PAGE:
How excited is Novartis CEO Vas Narasimhan about executive coaching? Excited enough that he posted an entire YouTube video on the subject.
Released in late 2019, the video featured Narasimhan in frank conversation with his own executive coach, Jennifer Garvey Berger. They talked about how important it was for senior leaders to continue growing and changing even after reaching the e-level, and how coaching was the key to that growth and change.
Narasimhan revealed that one of the first and most important things he learned while working with Garvey Berger was that leadership was “a lifelong journey” and that like all leaders, “I’m a work in progress.”
It’s a mindset that Narasimhan said he tries to instill in all Novartis leaders, every day.
“It’s like we tell our people, ‘if we want to re-imagine medicine, we have to re-imagine Novartis. But if we want to reimagine Novartis, we have to reimagine ourselves, starting with me.”
Although not directly mentioned in the interview, Narasimhan’s comments acknowledged a worrisome trend that most executive coaching firms know only too well: a reluctance by many senior leaders to even accept an offer of coaching support let alone go and seek it out.
This is a concern shared by other iconic business leaders. In 2013, six years before Narasimhan recorded his video, former Google CEO Eric Schmidt and Microsoft co-founder Bill Gates co-hosted a TED talk on the benefits of executive coaching. “Every famous actor, every famous performer, has somebody who is a coach—somebody who can watch what they’re doing and say, ‘Is that what you really meant? Did you really do that thing?’, and give them perspective,” Schmidt said during the TED talk. “The one thing people are never good at is seeing themselves as other people see them. A coach really, really helps.”
With evangelists like that, why would any senior leader reject the offering of executive coaching? Opinions vary, but there are a few well-established theories that have been borne out by our experience.
Many senior leaders believe that once they have entered the rarified air of the C-suite, there is nothing left to learn. Or, that having scaled the leadership hierarchy, they have already learned more than most people have forgotten. So, why continue learning?
There is also the fact that senior leaders are almost always sought out as teachers and mentors. As a result, many possess an unshakable belief they must appear invulnerable to the stresses that burden leaders at lower levels of the organization.
Part of this is due, no doubt, to the fact that executive coaching is sometimes employed as a remedial tool provided for struggling leaders.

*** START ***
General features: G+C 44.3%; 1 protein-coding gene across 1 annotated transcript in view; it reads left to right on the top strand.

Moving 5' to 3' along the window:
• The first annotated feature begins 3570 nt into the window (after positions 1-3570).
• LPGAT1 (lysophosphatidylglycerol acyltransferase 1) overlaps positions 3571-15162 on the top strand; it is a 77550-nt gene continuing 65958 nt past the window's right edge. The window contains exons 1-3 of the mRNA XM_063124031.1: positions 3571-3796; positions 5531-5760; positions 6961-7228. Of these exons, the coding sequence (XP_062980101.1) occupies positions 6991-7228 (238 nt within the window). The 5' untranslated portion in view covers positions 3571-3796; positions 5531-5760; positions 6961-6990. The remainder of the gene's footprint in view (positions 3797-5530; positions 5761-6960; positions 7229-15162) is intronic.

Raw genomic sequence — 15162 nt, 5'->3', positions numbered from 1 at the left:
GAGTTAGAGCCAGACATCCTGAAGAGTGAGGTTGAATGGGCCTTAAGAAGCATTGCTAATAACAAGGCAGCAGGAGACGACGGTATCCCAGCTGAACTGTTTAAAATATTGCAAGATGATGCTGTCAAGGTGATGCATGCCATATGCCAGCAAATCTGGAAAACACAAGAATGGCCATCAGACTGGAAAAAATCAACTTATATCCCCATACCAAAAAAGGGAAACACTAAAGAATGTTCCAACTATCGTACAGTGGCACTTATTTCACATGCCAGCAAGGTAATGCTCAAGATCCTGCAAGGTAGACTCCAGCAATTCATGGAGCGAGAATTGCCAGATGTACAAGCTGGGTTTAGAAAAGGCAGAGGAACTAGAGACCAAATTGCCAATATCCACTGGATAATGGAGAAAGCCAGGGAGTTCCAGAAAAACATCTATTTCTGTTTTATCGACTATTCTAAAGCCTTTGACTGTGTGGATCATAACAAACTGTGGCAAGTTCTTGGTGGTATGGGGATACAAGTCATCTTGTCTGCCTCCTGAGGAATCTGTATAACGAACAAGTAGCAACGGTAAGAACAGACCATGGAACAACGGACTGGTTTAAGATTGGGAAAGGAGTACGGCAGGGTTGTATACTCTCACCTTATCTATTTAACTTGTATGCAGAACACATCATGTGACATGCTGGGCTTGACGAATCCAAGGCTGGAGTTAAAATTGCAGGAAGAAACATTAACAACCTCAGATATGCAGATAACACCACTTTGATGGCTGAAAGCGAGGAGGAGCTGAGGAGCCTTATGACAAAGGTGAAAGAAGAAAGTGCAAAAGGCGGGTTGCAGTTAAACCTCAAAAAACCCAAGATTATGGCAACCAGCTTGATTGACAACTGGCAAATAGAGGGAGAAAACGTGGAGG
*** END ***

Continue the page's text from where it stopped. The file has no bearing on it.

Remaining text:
There are a lot of strong arguments for why executive coaching is a must-have for all senior leaders. But here are three that should make even the most traditional of executives think twice about rejecting an offer of coaching.
Elite-level athletes rely heavily on coaches. To ensure that they are performing at the highest level, all the time, top-level professional and amateur athletes require effective coaching. No team would take the court/rink/field without working intently with coaches on preparation and execution. Some sports have coaches for specific skills like the goalie coach in hockey, and the quarterback coach in football. Even those athletes in individual sports like golf and travel with their coaches wherever they go. It all makes you wonder – if elite athletes cannot live without a coach, how can executive business leaders?
Coaching is the best way for long-time leaders to acquire the soft leadership skills that are so in demand today. Even if you haven’t noticed, the definition of “good leadership” has changed quite a bit in recent years. Organizations are looking for leaders that can not only produce results, but also exhibit a full grasp of Emotional Intelligence, and so-called soft skills like vulnerability, self-awareness and empathy. Not all leaders, particularly ones that have been in leadership for a long time, naturally exhibit those skills. Coaching is one of the best ways for experienced leaders to find their “softer” sides.
If you’re not working with an executive coach, you can bet the CEO at your competitors are. Even with disruption from the pandemic, a recent study by the International Coaching Federation estimated that the revenue generated by the global coaching industry was $2.9 billion, up 21 percent from a similar study done in 2015. The study also estimated that there are now 71,000 certified coach practitioners operating around the world – an increase of 33 percent since 2015. That is pretty strong proof that coaching has become a leadership solution of choice for growth-minded organizations. So, look around your organization; if your executive leaders aren’t working with coaches, they’re falling behind.
The reflections of leaders like Narasimhan, Schmidt and Bill Gates are instructive on a number of different levels. Mostly, however, it reminds us that leaders have to change, they have to grow, and that change and growth are easier and faster with a coach. “Becoming a leader is a lifelong journey,” Narasimhan wrote in a LinkedIn commentary. “It requires the courage to self-discover – and the courage to change.”